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Authors: Peter Sargent

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BOOK: Unhaunting The Hours
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He said, “I’ll get it checked out to
make sure it’s operational. Then we’ll fire it up.”

 

I jerked my head away and said, “I
didn’t say anything about that.”


If you want to live, I’m
not sure you’ve got a choice. Trust me, this will work much better
than what I had in mind originally.”

* * * *


Where’d you get this guy,
Balder?”

I said, “I’m right here; why not ask
me?”

I was sitting in a tiny windowless
room, on a cushy table covered with paper. A doctor had something
plugged into me, and he was watching the output on a diagnostic
screen. The detective stood across from me.


What’s the story?” said
Balder, to the doctor.


This one jack’s connected
to a multiplexer that branches out all across his brain. It’s got
tendrils everywhere.” He counted out the connections, “Visual,
auditory, olfactory and motor regions of the cortex. And look at
this; it’s even got a line into the reticular system. This is a
beautiful job; you can send it sensory input and motor
output.”


And you can wiretap it?”
said Balder.


Excuse me?” I
said.

The doctor said, “Yeah, with this
reticular fiber. You’ve just got to figure out the mux code for
that pin. Just a moment… here we go. Do you want a
look?”


Hey!” I grabbed the cord
and pulled it out.

Balder raised his hands and said,
“Sorry. But do you mind telling me how you got this done? It
must’ve cost a fortune.”


Honestly, I don’t remember.
The Abderans…”


Yeah, the Abderans. I get
it. Fine, we’ll talk later. Right now, what I want is a remote
transmission from your eyes and ears. This is better than wearing a
wire, do you follow? We can even program the transmitter to come on
when something interesting happens – you know, ah – when you get
fight or flight arousal? So we won’t miss anything.”

All I said was, “Mm.” I figured they
were going to do it anyway, so I let them hook me up to their
machine again. I didn’t expect it to hurt as much as it did. They
woke up the very thing I was trying to kick, and it was like they
lit a fire in my head. I figured that if I ever activated the jack
again, all the old images would come rushing back to me. But all I
saw were clusters of paint spots and glowing colored strings. It
was just like the floaters you see when you squeeze your eyes shut,
only with the volume turned up. I figured it was because their
machine was a receiver, and so there was nothing for my starved
neurons to consume. They gasped and twisted up inside my skull.
Then I lost time again.

I awoke an hour later. The doctor had a
tiny device that looked a bit like a plastic pushpin, and he stuck
it in the jack. Then he played with my hair a bit, to make sure it
covered that transmitter.

I said, “Did you see anything
interesting?”

There was a silence. Then the doctor
said, “Like I said, you’ve got quite a system there. It cost
somebody a lot of money.”

Balder grabbed my shoulder. He looked
at me, as if he had something important to say. And then he said,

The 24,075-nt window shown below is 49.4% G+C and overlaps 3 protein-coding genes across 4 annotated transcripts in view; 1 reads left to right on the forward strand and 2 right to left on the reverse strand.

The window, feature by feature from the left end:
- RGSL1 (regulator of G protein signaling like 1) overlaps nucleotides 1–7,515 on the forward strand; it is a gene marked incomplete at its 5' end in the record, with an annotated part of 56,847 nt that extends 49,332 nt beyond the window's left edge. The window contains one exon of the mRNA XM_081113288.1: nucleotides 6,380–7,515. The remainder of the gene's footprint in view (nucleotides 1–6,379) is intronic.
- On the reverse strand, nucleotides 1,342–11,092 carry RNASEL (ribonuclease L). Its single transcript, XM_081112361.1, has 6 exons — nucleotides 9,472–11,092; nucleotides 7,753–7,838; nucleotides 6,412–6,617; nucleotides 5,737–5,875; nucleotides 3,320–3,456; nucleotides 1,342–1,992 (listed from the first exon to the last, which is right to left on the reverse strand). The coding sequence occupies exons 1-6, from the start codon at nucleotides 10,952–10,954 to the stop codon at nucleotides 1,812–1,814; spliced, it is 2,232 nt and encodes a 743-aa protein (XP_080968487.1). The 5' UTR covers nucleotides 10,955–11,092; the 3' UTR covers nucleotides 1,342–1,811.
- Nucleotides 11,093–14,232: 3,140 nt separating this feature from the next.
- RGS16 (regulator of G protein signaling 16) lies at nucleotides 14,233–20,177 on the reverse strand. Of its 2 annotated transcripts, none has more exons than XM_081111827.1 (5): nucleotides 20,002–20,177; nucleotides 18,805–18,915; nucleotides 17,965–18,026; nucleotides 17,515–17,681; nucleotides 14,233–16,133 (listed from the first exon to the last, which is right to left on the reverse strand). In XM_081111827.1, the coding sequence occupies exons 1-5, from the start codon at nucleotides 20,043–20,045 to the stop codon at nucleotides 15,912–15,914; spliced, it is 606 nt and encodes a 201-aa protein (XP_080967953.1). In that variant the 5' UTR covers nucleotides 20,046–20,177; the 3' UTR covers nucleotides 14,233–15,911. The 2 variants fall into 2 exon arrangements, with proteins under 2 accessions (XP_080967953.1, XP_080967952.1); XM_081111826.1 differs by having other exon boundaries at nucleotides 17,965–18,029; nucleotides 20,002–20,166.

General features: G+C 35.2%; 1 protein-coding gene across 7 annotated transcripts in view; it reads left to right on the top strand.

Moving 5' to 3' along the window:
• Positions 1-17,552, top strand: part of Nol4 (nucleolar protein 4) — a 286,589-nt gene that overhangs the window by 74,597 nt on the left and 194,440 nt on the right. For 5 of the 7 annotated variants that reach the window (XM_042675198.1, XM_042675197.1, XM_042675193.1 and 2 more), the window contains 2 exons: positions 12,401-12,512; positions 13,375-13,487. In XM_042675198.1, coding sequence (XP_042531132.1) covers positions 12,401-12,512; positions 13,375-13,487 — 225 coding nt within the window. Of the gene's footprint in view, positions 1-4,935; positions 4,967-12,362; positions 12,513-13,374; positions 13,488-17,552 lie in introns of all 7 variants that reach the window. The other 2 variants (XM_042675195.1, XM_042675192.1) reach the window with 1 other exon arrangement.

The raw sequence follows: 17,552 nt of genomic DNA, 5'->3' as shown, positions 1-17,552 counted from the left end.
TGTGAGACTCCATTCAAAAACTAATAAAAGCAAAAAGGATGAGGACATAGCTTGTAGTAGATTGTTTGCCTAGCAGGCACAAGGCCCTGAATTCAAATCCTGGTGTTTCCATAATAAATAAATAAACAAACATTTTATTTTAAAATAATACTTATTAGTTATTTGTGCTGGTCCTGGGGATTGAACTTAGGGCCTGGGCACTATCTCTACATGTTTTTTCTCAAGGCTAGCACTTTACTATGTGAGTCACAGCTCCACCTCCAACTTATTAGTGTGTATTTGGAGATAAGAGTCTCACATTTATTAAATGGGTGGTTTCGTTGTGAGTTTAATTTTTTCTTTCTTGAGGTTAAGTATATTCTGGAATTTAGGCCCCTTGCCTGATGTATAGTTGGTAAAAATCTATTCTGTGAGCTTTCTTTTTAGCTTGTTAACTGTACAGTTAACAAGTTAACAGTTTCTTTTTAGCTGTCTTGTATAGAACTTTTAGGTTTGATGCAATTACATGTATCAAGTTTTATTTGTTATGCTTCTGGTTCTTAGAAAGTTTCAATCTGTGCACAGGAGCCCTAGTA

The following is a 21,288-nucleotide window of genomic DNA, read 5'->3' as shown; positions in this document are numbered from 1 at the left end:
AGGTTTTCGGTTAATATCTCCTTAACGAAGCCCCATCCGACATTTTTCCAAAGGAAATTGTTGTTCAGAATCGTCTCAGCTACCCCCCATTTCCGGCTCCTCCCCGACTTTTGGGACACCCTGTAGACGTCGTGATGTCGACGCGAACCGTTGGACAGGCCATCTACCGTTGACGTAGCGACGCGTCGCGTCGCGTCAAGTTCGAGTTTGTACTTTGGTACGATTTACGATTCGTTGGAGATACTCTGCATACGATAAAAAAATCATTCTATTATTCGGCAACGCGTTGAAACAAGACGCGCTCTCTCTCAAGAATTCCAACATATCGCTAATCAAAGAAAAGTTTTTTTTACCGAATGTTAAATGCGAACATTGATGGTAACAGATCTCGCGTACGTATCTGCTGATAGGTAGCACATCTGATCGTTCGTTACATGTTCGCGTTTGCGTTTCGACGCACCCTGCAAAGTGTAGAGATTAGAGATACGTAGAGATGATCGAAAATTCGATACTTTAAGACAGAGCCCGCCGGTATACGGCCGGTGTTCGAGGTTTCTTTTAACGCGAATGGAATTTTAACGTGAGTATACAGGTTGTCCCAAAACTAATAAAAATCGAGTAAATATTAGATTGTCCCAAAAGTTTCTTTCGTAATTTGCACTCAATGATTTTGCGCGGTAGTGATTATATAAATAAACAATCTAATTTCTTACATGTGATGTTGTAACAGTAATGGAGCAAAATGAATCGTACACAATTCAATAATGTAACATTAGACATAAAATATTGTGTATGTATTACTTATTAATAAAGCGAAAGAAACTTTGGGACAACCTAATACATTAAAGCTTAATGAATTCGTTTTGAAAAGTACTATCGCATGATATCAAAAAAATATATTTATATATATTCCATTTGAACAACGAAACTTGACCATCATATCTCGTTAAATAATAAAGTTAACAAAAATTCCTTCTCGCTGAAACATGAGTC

“Do you think you’re ready?”


As you’ve said, I don’t
have a choice. So you’ll send the SWAT team when that red-headed
butcher sinks a knife into me?”

Balder grinned. “You bet.”

* * * *

I declined the ride home, because I
wanted to sit on the El train and brood. My good mood was over,
just like that. What the hell? I’d split my back in two trying to
salvage my life and get something good going again. It was ironic,
because I was easy to please. Honestly, I could find happiness just
staring at the wall like some kind of Zen Buddhist, if only
everyone else possessed the common courtesy to leave me the hell
alone.


So what’s your problem now,
George?” I said.

My problem was, I’d burned out all of
my most useful neurons to get out from under the Cipher’s digital
thumb, and then I’d gambled on debt to buy myself an education. But
you can’t start a new life when some asshole with a gun and a badge
wants to string you up and reprogram you for a suicide mission. And
you can’t start a new life when your lost twin wants to carve you
up, either. That happiness I’d risked it all for? It seemed a good
bet, because I figured I was so insignificant that no one really
cared enough to screw with me. Everyone had a chance of winding up
somebody’s dinner; the trick was to look less tasty than the
rest.


Hold on, George.” I
breathed. “Don’t lose it. Remember the plan?”

I hit my fist on the seat. A little boy
snapped his head up from a sing-song book; he looked terrified.
There were moments when I thought that maybe I kept odd hours
because running into your average circadian rhythm types reminded
me of how they saw me.

I had to get a lift that wasn’t
Spectrum or a jack-in to Abdera. I went to the grocery store. Now
there’s a calming place. It’s clean, bright, and full of food. I
just had to forget that it was the same place my twin had struck
one day ago. Or maybe I was curious.

I gathered up my ingredients and headed
for the registers. As I stood in line, listening to the beeping bar
code scanner, I noticed a big man in a suit yelling at one of the
clerks. He stretched his arms and jabbed at the guy with his
finger, and I saw a tiny mark on his hand every time the cuffs
shook back from it. It was a tattoo, one that I knew I’d seen
before. It had me fixed for a moment, until the guy at the register
called me up. I filed the scene away in my brain.

* * * *

When I reached my apartment, someone
red-haired was waiting for me. It was that orange cat I’d displaced
from the garbage bin the night before. He looked up at me as if to
say that he’d been wondering where I’d been all day. When I opened
my door, he trotted inside and sat on my kitchen floor.


What is it?” I said. “You
think I’m going to feed you?”

He meowed and waggled his head. I
checked the collar. It was Mrs. Brown’s cat. Of course I had to
feed him. Who else would? He snapped up the pepperoni I gave him,
and reminded me that I better check on his owner. I left the cat in
my apartment and walked to the top of the hill. There was a shabby
wooden building there, with an old store marquee that read “Berm
Shelter”. I walked up the stairs and stopped short. There was